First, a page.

Medicaid Managed Care is Getting a Makeover
Community Catalyst recently submitted comments to the Centers for Medicare and Medicaid Services (CMS) around proposed regulations that make sweeping updates to Medicaid Managed Care. This important opportunity helps ensure that millions of low-income Americans have a positive experience with their health care, especially as states are shifting more and more Medicaid beneficiaries towards managed care. Over half of all Medicaid beneficiaries nationwide receive most or all of their care from managed care organizations. A major focus in Community Catalyst’s comments was urging CMS to be aggressive in reducing health disparities. Our recommendations around anti-discrimination, network adequacy, quality of care and cultural competency seek to ensure that the inclusion and considerations of vulnerable populations are interwoven throughout the new regulations. By maintaining this focus, we can start to reduce health disparities and achieve our vision of health equity, in which everyone has a fair opportunity to reach their full health potential.
Anti-Discrimination. Medicaid primarily serves low-income individuals and families that often include people with multiple chronic conditions, substance use disorders and/or behavioral health issues, and are disproportionately from communities of color. Any changes to the delivery of care for this group must take into account their needs and potential barriers to their care. To that end:
- We applaud CMS for adding sex, sexual orientation and gender identity as protected categories. Adding these protections will help eliminate some barriers to accessing care by prohibiting discriminatory plan practices or treatment avoidance due to perceived discrimination.
- We applaud CMS for adding disability as a protected category. Medicaid beneficiaries with disabilities are increasingly enrolled in managed care, and the protections outlined will help eliminate common challenges they face (e.g. lack of accessible information and services, discrimination in enrollment and difficulty navigating managed care).
- We support revising the Institutions for Mental Disease (IMD) payment exclusion, but believe this proposal could be strengthened. The proposal to lift the exclusion of short-term (15 day) stays in IMD facilities is still not sufficient to support the medical needs of people with substance use disorders. CMS should authorize clinically appropriate lengths of stay for crisis residential services as opposed to time-limited stays.
Network Adequacy. Medicaid coverage alone does not guarantee access to health care. It is important that managed care beneficiaries have access to a sufficient number of all the types of providers and services promised to them in order to manage their health. Community Catalyst urges CMS to require states and health plans to guarantee network adequacy, particularly by:
- Setting stronger, more specific network adequacy standards – Time and distance, appointment wait times, etc. – especially for rural areas, where provider access may be limited. Stronger network adequacy can address significant disparities faced by rural Americans, who are more likely to be older, lower income, living with disabilities and less healthy compared to urban and suburban populations; and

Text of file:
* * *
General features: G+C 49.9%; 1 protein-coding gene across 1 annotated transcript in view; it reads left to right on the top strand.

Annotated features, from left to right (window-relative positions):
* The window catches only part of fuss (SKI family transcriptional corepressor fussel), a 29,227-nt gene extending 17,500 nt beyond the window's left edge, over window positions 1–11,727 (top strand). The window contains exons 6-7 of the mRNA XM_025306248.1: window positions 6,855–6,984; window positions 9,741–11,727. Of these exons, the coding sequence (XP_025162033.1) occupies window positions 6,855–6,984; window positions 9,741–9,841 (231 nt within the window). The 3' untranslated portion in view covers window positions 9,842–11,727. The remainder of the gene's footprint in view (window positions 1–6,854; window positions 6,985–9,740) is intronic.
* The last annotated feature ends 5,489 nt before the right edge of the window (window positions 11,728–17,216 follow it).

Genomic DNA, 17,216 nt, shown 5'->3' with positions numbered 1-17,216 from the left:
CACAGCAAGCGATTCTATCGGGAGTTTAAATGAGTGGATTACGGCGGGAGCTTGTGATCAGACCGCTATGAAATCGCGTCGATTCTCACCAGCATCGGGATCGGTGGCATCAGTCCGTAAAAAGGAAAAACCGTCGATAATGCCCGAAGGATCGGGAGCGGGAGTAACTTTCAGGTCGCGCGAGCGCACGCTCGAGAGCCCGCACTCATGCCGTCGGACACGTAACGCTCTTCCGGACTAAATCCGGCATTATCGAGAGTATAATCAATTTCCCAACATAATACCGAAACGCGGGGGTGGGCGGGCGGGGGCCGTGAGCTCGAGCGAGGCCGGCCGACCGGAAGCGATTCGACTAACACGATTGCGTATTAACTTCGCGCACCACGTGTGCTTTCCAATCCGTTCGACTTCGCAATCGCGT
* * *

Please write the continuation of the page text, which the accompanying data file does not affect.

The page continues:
- Including more types of Essential Community Providers (ECPs), as many of them have experience providing care for vulnerable populations.
Quality of Care. Driving the reduction of disparities and improving experience of care will require careful consideration of the populations being served, both through data collection and delivery of care. We recommend that CMS:
- Improve data collection and reporting to include data stratified by race, ethnicity, primary language, gender identity, and sexual orientation. These data are vital for measuring success and for creating a long-term plan to improve health care quality for populations experiencing disparities.
- Improve provider-patient interactions by incorporating tools to assess, manage, and reduce implicit biases among health care providers. Such actions could reduce health disparities by improving the quality of care experienced by beneficiaries of color. Implicit biases may also manifest themselves in areas besides race and ethnicity, such as gender and age.
Cultural and Linguistic Competency. Patients with limited English proficiency are more likely to skip or delay needed medical care and receive lower quality care. Too often, younger family members are enlisted to act as interpreters in medical settings, increasing the risk of miscommunication and medical errors. Removing language barriers between patients and providers (e.g. through access to trained medical interpreters) is a critical step in eliminating disparities in quality of care. We recommend that CMS require:
- Uniform provider directories accessible in a variety of languages that include information on whether providers are accepting new patients, the language spoken by each provider, physical accessibility of the provider’s facilities, etc.
- Free language access services available for all languages spoken by the lesser of 5percent of the enrollee population or 500 beneficiaries
- Requiring managed care entities to offer services that ensure physical accessibility and culturally appropriate services for enrollees with disabilities
Although it is too soon to know how CMS will ultimately “makeover” Medicaid managed care, Community Catalyst feels confident that its recommendations will help advance health equity while transforming our health care system.
Community Catalyst Health Equity Team